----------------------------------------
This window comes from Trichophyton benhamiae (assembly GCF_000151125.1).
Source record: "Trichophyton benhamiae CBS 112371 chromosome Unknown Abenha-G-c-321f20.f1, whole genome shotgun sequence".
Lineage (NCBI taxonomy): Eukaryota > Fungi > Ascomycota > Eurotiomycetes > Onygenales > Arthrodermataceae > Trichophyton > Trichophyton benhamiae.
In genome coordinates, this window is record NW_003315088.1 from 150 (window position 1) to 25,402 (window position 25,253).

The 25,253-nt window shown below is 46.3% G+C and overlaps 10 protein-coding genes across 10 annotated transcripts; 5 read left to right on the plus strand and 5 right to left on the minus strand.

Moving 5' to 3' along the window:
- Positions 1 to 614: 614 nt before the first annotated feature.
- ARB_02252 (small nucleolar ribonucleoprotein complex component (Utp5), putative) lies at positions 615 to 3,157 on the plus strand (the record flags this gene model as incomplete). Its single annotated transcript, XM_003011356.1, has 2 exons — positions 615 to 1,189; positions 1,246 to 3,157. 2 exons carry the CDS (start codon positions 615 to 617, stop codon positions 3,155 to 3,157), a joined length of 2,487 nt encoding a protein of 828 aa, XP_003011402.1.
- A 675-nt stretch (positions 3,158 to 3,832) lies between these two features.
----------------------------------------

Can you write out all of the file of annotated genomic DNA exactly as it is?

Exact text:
This window comes from Trichophyton benhamiae (assembly GCF_000151125.1).
Source record: "Trichophyton benhamiae CBS 112371 chromosome Unknown Abenha-G-c-321f20.f1, whole genome shotgun sequence".
Lineage (NCBI taxonomy): Eukaryota > Fungi > Ascomycota > Eurotiomycetes > Onygenales > Arthrodermataceae > Trichophyton > Trichophyton benhamiae.
In genome coordinates, this window is record NW_003315088.1 from 150 (window position 1) to 25,402 (window position 25,253).

The 25,253-nt window shown below is 46.3% G+C and overlaps 10 protein-coding genes across 10 annotated transcripts; 5 read left to right on the plus strand and 5 right to left on the minus strand.

Moving 5' to 3' along the window:
- Positions 1 to 614: 614 nt before the first annotated feature.
- ARB_02252 (small nucleolar ribonucleoprotein complex component (Utp5), putative) lies at positions 615 to 3,157 on the plus strand (the record flags this gene model as incomplete). Its single annotated transcript, XM_003011356.1, has 2 exons — positions 615 to 1,189; positions 1,246 to 3,157. 2 exons carry the CDS (start codon positions 615 to 617, stop codon positions 3,155 to 3,157), a joined length of 2,487 nt encoding a protein of 828 aa, XP_003011402.1.
- A 675-nt stretch (positions 3,158 to 3,832) lies between these two features.